by Kristena Hansen
Phoenix Business Journal
Date: Thursday, January 10, 2013, 3:38pm MST
The good news for metro Phoenix is that home values are still on a steep upswing â€” by more than 35 percent in November, to be exact â€” and foreclosures and short sales continue drying up.
Ironically, that leads us to the bad news, which is that the Valley may be headed toward â€” and I quote the words of a local expert â€” a â€œchronic supply problem.â€
Michael Orr, a real estate expert at Arizona State Universityâ€™s W.P. Carey School of Business, released his latest housing report on Thursday stating that last yearâ€™s surge in Valley median home prices continued through November, which also climbed by about 3.5 percent from the previous month to $162,500.
The boost, Orr said, has been gradually pushing out cash investors, who made up 27.5 percent of all Valley home sales in November. Thatâ€™s still a high figure, but was nonetheless down from the August peak of about 35 percent.
Much to the relief of traditional homebuyers, who typically need financing, fewer investors could mean a less competitive market in 2013, he said.
But their woes may not end there.
The price surge has been driven by an abnormally low supply of homes for sale in the Phoenix market â€” and Orr believes the problem may persist, or even worsen, this spring.
â€œWe donâ€™t see a strong flow of new listings coming onto the market,â€ Orr said in the report. â€œFor example, short-sale listings are down about 70 percent compared to this same time last year. As the market improves, it seems many people may have decided to hang onto their homes in an effort to let values keep going up. I also anticipate another possible drop in supply this spring.â€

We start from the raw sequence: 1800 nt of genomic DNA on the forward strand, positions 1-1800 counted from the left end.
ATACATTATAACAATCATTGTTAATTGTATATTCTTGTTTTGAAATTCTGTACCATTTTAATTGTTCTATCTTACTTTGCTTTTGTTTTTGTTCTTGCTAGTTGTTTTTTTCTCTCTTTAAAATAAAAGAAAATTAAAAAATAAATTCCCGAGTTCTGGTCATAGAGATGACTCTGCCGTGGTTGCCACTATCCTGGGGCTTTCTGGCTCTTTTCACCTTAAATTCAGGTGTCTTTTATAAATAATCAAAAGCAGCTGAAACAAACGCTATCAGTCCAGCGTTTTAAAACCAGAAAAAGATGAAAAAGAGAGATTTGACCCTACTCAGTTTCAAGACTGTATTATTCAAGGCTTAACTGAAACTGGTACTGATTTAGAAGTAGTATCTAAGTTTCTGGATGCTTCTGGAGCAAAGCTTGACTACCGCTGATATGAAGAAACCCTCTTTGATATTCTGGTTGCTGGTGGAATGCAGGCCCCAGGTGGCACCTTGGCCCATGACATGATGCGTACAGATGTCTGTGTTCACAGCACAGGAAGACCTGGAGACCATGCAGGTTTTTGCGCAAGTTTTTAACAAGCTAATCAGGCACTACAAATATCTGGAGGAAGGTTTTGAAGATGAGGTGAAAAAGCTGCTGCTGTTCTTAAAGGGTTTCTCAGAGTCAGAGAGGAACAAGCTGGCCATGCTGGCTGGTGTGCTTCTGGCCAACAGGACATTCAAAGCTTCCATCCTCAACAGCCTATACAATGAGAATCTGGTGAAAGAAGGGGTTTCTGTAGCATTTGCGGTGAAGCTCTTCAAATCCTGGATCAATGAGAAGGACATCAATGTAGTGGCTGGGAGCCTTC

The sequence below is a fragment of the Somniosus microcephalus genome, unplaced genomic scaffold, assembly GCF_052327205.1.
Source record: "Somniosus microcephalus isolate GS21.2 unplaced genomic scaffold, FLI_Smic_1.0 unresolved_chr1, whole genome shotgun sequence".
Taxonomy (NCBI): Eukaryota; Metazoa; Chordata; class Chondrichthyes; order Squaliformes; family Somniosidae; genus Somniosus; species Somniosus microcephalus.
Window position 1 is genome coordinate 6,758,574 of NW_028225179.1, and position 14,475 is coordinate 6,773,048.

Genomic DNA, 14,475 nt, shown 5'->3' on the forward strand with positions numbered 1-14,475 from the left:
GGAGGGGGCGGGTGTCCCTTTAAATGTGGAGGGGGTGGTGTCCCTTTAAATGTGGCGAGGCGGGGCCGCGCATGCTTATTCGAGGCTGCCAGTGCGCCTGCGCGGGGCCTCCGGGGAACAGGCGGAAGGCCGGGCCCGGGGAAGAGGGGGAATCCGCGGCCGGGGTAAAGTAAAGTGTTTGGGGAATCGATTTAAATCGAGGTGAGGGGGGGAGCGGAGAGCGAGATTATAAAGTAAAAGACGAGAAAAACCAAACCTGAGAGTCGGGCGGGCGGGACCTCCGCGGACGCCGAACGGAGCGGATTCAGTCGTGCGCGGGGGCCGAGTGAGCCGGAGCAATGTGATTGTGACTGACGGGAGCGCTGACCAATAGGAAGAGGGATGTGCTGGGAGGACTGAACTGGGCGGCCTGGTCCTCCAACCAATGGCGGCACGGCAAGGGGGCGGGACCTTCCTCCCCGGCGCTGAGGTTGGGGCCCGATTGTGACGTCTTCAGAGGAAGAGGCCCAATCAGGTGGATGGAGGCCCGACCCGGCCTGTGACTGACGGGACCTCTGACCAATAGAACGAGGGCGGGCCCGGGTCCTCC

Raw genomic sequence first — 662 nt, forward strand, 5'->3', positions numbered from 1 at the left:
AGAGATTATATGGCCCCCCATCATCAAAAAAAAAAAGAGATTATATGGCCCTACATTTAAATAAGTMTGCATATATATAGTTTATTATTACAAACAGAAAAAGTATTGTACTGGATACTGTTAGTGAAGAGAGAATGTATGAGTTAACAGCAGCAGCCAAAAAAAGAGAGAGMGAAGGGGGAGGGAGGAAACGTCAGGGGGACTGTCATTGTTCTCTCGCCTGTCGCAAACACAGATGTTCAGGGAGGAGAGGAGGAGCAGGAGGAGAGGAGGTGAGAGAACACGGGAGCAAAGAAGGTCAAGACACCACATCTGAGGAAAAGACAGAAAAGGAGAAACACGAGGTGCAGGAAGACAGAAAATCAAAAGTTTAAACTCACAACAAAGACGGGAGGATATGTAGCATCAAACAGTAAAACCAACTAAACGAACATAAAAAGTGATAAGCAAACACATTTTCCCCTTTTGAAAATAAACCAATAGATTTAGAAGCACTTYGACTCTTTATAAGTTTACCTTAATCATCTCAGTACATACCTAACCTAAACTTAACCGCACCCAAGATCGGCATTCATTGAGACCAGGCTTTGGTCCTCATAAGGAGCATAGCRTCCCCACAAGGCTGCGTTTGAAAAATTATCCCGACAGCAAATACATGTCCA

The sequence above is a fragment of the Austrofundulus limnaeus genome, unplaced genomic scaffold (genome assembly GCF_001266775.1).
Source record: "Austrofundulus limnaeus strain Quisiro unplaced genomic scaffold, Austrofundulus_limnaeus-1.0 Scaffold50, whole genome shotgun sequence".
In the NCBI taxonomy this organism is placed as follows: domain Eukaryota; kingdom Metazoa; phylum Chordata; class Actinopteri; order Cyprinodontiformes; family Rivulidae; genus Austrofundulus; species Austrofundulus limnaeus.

In recent months, competition for the few homes for sale has grown increasingly fierce, and more often than not favors those with cash-on-hand. Ordinary buyers have thus turned to the new-home market out of frustration.
While the investor trend seems to be waning, the supply problem persists, and â€œUnless new-home builders can start keeping up with rising demand, we may have a chronic supply problem,â€ Orr said.
On Dec. 1, almost 13,500 single-family homes were for sale on the Arizona Regional Multiple Listing Service, according to Orrâ€™s report. Thatâ€™s down 7 percent year-over-year, but was still 8 percent better than November and up by almost one-third from September.
But supply may dip again early this year as the number of distressed properties that once flooded the market continues to dwindle.
In November, there were 34 percent less completed foreclosures year-over-year, nearly 48 percent fewer homeowners that started the foreclosure process and a whopping 43 percent drop in overall supply of distressed properties, the report said.
That means bargain deals are now increasingly harder to come by, with homes priced below $150,000 making up only 6 percent of all supply â€” or about 810 homes â€” on Dec. 1.
â€œAs prices go up each month, price-sensitive buyers, such as investors, get a little less enthusiastic,â€ Orr said. â€œBargain hunters havenâ€™t got much left to pick over, which is allowing more normal buyers to jump into the market before prices rise past what they can afford.â€